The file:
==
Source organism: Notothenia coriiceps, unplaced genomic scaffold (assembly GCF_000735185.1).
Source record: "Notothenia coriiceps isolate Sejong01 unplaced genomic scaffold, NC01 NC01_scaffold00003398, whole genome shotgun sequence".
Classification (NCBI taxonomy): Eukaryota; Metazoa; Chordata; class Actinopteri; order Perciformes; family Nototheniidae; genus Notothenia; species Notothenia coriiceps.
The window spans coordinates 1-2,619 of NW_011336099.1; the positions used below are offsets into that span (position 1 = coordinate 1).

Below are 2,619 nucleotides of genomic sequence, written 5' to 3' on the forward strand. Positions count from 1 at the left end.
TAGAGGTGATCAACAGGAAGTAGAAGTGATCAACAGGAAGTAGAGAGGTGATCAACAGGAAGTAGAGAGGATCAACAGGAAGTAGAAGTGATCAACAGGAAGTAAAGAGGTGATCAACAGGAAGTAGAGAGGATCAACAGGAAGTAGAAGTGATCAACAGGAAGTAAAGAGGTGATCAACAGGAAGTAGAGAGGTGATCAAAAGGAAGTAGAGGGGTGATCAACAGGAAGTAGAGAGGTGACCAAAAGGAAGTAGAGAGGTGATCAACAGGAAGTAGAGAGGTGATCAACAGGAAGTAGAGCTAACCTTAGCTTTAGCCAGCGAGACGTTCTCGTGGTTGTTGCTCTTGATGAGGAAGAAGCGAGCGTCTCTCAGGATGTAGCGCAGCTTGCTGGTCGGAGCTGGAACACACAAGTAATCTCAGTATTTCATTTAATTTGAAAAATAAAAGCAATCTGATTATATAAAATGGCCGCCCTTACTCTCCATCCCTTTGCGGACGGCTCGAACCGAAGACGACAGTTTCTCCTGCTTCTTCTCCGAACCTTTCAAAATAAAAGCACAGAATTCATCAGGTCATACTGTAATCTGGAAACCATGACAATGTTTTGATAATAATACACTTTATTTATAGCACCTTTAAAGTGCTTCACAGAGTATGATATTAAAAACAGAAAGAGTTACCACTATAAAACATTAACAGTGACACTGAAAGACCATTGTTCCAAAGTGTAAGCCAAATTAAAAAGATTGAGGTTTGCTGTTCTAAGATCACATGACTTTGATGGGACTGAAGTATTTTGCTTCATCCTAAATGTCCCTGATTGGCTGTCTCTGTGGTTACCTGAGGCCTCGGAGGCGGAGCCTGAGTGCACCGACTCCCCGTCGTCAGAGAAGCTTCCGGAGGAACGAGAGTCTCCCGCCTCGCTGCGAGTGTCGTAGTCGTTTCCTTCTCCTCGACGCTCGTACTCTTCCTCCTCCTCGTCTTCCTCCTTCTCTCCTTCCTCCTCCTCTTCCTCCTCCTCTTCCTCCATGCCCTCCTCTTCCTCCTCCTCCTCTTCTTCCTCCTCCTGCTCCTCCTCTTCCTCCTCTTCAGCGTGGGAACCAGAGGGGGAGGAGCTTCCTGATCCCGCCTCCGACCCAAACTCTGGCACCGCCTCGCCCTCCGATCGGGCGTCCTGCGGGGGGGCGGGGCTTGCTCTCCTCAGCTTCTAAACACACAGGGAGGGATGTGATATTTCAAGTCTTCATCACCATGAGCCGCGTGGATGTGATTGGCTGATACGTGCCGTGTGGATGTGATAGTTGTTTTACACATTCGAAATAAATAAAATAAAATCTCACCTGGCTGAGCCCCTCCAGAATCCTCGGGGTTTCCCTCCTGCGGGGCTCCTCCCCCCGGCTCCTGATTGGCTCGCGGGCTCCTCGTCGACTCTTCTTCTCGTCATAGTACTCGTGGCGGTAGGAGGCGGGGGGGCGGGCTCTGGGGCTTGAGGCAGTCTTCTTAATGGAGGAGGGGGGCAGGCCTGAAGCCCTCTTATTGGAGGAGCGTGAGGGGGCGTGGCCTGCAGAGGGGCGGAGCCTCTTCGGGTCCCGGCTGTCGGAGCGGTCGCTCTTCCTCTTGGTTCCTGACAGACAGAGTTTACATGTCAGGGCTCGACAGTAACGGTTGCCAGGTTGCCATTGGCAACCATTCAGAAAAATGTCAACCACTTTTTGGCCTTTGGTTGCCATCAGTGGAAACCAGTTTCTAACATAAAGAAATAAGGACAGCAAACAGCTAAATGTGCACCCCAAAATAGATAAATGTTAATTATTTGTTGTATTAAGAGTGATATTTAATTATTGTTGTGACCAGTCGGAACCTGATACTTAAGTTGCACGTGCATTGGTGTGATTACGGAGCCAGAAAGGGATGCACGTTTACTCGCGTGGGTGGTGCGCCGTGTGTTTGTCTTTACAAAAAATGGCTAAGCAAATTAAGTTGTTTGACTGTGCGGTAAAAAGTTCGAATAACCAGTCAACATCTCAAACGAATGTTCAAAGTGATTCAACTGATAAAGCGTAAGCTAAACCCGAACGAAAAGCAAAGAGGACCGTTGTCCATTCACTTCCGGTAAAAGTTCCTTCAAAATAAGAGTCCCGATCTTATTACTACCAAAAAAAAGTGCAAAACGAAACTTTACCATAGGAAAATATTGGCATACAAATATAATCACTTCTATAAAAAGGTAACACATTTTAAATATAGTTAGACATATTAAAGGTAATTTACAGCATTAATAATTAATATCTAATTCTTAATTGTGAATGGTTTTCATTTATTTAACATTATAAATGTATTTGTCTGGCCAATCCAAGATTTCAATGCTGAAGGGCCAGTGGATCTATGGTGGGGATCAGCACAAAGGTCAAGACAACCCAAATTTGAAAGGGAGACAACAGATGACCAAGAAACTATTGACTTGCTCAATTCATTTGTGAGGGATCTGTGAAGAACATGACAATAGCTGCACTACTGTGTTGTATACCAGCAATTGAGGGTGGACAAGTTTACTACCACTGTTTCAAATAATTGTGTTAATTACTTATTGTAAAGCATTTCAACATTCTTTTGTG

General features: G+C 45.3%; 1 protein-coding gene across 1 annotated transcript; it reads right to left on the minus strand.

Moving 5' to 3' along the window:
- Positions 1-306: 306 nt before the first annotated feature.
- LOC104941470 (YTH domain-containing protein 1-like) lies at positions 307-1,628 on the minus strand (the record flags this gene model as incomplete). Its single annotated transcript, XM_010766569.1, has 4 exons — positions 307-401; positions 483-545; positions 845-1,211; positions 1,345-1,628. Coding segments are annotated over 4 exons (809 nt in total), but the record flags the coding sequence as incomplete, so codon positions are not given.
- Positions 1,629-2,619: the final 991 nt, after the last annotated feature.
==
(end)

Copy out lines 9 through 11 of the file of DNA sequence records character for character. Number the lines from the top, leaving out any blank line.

- Positions 1-306: 306 nt before the first annotated feature.
- LOC104941470 (YTH domain-containing protein 1-like) lies at positions 307-1,628 on the minus strand (the record flags this gene model as incomplete). Its single annotated transcript, XM_010766569.1, has 4 exons — positions 307-401; positions 483-545; positions 845-1,211; positions 1,345-1,628. Coding segments are annotated over 4 exons (809 nt in total), but the record flags the coding sequence as incomplete, so codon positions are not given.
- Positions 1,629-2,619: the final 991 nt, after the last annotated feature.